Pupils are very well prepared for their next steps.

The support for pupils with special educational needs and/or disabilities (SEND) is a strength. The internal enhanced resource provision is used effectively for bespoke teaching for those pupils who need it.

Many pupils who use this provision develop the skills and knowledge they need to access the mainstream classes. When pupils join these classes, staff continue to provide effective support, so pupils' needs continue to be met. This helps pupils with SEND achieve well.

Children in the early years benefit from a well-planned curriculum. The curriculum allows children to develop across all areas of learning. In discrete teaching activities, adults exploit opportunities to develop children's language and communication.

The early years environment is well resourced and helps children to learn through play.

Children start to learn to read as soon as they arrive in the early years. Teachers deliver an ambitious and well-sequenced phonics curriculum with fidelity.

Pupils read books that are well matched to the sounds that they know. This helps them quickly become fluent readers. Targeted teaching is used effectively to support older pupils at the early stages of reading.

This helps pupils access the full curriculum as soon as possible.

Students in the sixth form value the tailored support they receive from adults. They benefit from the small class sizes.

Teachers use their expert knowledge to help students achieve well on their programmes of study. Students receive the information and guidance they need to be successful in their future next steps.

The school aims to provide opportunities to develop pupils' cultural capital.

Pupils have recently returned from a trip to France and others have benefitted from experiencing their first British Basketball League match to see the Leicester Riders in action. Pupils learn about healthy relationships and what it means to be British. The house system encourages healthy competition.

This helps pupils develop their character. The careers education pupils receive is a strength. All Year 10 and 12 pupils benefit from work experience.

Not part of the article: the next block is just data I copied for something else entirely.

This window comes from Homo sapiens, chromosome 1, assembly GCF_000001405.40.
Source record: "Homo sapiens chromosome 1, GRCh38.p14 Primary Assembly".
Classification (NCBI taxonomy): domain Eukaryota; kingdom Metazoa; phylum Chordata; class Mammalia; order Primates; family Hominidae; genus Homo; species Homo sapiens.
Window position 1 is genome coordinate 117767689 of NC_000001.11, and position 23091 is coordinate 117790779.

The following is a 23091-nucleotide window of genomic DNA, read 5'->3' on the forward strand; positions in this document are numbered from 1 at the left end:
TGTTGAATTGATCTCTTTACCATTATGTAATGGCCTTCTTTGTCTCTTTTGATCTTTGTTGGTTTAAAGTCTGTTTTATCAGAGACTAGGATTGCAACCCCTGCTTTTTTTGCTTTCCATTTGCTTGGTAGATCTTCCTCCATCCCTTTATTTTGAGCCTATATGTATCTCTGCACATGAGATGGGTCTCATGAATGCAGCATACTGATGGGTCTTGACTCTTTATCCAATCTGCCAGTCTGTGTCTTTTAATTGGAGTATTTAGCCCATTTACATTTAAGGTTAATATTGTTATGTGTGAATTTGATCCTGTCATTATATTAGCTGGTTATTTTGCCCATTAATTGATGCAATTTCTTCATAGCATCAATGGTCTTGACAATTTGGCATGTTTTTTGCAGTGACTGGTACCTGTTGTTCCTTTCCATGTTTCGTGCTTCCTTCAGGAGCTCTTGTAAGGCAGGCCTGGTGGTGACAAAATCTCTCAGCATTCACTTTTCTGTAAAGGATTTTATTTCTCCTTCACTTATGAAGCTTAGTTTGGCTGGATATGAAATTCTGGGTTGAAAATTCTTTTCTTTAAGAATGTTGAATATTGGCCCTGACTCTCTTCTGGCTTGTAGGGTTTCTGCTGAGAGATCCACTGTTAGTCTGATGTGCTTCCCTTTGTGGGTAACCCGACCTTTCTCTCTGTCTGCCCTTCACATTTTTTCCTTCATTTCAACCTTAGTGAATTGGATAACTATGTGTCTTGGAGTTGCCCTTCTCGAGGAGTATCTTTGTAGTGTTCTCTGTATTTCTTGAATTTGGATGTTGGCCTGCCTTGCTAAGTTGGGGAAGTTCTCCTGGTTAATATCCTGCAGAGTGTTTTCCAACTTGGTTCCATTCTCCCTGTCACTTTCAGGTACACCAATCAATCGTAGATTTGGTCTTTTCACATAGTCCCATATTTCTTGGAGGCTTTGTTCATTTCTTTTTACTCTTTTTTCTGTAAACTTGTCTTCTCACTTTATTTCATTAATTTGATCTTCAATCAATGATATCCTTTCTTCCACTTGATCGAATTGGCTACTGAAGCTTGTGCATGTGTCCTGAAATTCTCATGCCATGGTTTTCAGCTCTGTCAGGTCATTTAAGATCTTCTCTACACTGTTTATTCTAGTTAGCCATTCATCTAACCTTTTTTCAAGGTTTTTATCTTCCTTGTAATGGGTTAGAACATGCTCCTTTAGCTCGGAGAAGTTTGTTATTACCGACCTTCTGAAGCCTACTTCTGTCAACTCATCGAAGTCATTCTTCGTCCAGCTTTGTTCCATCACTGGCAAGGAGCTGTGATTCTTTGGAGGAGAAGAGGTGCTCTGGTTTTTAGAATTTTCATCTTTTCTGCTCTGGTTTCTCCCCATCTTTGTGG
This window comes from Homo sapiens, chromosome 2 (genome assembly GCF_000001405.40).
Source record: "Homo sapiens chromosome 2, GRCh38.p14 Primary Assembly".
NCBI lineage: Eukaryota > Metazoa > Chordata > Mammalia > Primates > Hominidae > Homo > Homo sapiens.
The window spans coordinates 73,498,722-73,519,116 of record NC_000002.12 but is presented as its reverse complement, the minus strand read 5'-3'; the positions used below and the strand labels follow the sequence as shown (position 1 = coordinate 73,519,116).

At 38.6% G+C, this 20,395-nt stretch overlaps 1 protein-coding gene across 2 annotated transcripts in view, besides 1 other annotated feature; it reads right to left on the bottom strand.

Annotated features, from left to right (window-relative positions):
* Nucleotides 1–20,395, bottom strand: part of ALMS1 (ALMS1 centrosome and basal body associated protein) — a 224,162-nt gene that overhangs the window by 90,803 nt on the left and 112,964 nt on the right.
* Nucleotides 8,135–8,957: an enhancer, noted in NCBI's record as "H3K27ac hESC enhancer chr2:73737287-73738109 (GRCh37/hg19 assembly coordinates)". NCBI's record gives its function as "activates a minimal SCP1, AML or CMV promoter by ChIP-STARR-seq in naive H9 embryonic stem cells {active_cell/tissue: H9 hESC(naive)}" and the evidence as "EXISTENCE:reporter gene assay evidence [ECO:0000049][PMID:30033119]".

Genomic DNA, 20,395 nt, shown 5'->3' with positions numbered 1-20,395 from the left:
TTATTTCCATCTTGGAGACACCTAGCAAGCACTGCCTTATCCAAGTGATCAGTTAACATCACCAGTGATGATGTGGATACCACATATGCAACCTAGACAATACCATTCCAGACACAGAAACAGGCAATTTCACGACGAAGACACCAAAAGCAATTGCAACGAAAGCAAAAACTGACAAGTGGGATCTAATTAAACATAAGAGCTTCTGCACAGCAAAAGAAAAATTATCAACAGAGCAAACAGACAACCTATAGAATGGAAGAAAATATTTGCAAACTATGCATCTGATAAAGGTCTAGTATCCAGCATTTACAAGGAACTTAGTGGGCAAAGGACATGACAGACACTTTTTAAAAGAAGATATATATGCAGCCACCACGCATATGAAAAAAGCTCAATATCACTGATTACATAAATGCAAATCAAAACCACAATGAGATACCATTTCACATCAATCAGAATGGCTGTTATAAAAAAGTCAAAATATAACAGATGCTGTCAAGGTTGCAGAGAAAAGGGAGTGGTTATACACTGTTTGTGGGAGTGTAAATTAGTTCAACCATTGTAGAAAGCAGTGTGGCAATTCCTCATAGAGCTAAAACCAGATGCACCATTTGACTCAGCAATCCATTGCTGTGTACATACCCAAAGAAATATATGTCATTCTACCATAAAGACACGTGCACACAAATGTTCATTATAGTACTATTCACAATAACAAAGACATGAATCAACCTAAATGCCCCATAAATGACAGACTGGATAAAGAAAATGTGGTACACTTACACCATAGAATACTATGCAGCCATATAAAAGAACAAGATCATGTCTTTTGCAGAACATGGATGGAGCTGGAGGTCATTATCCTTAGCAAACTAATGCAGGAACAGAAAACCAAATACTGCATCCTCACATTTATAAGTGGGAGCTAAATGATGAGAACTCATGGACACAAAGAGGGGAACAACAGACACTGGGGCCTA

The school is calm and orderly. Pupils attend well. The school uses effective and bespoke intervention to ensure that those who struggle to attend or behave get the support they need to improve.

Teachers do not tolerate poor behaviour and manage it well if it occurs. Pupils know the importance of challenging any derogatory language and/or bullying. They are confident that staff will deal with this immediately.

Staff are proud to work at the school. They feel that leaders consider their workload and well-being. Staff feel well supported.

Those responsible for governance and senior leaders invest their full capacity into improving the lives of the pupils who attend this school. They lead with moral purpose.


The arrangements for safeguarding are effective.

What does the school need to do to improve?

(Information for the school and appropriate authority)

• On occasions, some teachers do not match teaching activities precisely enough for some pupils to develop their learning further. As a result, some pupils do not have the opportunity to gain a depth of understanding. The school must ensure that teaching activities are designed to help pupils learn the intended curriculum.

• Formative assessment and questioning are not consistently well used by all teachers. As a result, knowledge gaps that some pupils have are not sharply addressed. The school must ensure that formative assessment and questioning is more effectively used to address gaps in pupils' knowledge.